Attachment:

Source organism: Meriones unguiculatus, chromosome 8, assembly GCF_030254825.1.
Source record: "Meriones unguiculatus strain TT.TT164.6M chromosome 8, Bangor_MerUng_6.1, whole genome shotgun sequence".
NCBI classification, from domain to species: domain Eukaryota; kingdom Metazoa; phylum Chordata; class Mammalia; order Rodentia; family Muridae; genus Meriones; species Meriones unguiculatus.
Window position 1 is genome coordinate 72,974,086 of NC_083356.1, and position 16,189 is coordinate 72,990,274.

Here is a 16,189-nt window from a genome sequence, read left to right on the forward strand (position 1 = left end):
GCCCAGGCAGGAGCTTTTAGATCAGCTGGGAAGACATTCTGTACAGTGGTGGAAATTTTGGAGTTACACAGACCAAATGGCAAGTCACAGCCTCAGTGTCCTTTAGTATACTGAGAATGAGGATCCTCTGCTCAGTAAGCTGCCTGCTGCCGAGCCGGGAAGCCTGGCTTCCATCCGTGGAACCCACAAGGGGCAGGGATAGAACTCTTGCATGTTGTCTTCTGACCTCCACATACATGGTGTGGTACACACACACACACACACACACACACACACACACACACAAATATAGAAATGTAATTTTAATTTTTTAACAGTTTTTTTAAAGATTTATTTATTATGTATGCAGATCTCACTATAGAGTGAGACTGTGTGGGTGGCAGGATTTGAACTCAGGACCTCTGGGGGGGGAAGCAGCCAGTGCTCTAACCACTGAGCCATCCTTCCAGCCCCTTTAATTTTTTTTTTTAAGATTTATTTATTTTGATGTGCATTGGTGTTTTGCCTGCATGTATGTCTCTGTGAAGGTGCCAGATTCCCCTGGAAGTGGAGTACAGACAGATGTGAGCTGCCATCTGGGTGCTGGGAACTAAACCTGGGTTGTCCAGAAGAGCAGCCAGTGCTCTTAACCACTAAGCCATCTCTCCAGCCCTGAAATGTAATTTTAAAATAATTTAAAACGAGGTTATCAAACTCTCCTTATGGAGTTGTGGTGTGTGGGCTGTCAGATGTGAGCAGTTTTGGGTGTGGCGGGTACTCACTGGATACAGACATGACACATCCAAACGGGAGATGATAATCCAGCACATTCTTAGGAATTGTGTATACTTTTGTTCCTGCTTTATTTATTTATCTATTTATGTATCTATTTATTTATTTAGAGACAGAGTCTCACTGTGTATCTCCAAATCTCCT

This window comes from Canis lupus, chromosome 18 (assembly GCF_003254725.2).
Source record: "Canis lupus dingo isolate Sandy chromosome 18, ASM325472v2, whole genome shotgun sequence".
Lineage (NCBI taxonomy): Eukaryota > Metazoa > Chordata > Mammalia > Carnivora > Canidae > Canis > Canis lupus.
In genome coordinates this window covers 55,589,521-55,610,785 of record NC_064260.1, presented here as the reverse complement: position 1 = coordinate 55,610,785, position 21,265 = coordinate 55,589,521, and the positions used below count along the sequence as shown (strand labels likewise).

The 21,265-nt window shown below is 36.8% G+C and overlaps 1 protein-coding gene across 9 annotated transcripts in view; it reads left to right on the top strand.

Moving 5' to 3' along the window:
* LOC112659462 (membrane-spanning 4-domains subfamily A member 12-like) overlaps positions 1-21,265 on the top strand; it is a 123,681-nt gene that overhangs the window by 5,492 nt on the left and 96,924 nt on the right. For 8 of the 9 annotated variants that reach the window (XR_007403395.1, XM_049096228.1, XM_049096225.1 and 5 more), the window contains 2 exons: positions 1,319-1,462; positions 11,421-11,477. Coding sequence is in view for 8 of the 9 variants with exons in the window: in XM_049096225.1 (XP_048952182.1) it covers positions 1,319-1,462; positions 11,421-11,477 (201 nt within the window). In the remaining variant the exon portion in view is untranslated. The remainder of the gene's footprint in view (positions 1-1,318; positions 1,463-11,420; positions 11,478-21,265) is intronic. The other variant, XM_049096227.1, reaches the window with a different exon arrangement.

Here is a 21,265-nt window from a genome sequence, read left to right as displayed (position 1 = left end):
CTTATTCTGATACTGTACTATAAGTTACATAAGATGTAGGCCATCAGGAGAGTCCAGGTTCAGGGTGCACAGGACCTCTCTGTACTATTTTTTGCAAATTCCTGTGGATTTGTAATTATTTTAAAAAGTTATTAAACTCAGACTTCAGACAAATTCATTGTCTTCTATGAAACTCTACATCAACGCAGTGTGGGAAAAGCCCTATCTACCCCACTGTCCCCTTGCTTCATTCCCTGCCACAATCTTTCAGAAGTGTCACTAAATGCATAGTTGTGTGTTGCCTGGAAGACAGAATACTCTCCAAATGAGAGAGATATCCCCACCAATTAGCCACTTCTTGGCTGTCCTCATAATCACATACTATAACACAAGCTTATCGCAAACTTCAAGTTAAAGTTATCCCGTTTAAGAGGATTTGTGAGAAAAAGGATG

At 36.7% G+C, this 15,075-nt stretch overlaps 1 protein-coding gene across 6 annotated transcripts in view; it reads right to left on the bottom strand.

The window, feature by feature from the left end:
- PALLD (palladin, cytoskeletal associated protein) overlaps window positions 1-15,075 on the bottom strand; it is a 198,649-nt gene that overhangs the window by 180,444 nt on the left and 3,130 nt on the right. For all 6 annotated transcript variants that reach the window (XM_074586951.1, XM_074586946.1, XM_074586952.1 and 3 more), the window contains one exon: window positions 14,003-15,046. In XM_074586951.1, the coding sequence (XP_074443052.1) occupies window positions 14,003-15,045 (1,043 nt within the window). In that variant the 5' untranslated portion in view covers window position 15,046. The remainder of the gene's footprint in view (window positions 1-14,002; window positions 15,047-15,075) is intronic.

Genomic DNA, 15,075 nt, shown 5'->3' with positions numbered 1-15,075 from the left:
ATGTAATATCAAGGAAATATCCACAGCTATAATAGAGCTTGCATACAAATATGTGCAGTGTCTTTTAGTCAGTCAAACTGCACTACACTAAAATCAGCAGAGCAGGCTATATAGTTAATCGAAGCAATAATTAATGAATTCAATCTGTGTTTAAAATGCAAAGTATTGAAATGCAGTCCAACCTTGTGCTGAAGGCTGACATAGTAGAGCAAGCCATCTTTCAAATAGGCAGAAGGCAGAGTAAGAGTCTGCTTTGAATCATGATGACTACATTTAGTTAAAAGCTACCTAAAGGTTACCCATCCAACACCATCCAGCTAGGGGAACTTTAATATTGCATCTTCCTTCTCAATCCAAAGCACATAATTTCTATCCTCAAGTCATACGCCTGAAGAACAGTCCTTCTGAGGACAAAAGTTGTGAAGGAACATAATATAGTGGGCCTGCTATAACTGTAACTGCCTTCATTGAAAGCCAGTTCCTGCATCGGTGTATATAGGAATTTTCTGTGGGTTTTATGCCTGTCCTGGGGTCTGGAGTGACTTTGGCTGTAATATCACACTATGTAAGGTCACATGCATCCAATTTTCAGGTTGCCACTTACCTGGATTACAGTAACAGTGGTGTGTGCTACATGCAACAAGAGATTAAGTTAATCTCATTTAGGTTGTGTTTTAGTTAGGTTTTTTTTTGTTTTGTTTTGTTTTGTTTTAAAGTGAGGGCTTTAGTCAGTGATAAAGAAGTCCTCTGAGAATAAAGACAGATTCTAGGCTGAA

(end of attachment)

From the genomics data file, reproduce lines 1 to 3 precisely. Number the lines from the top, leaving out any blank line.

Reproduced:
Source organism: Meriones unguiculatus, chromosome 8, assembly GCF_030254825.1.
Source record: "Meriones unguiculatus strain TT.TT164.6M chromosome 8, Bangor_MerUng_6.1, whole genome shotgun sequence".
NCBI classification, from domain to species: domain Eukaryota; kingdom Metazoa; phylum Chordata; class Mammalia; order Rodentia; family Muridae; genus Meriones; species Meriones unguiculatus.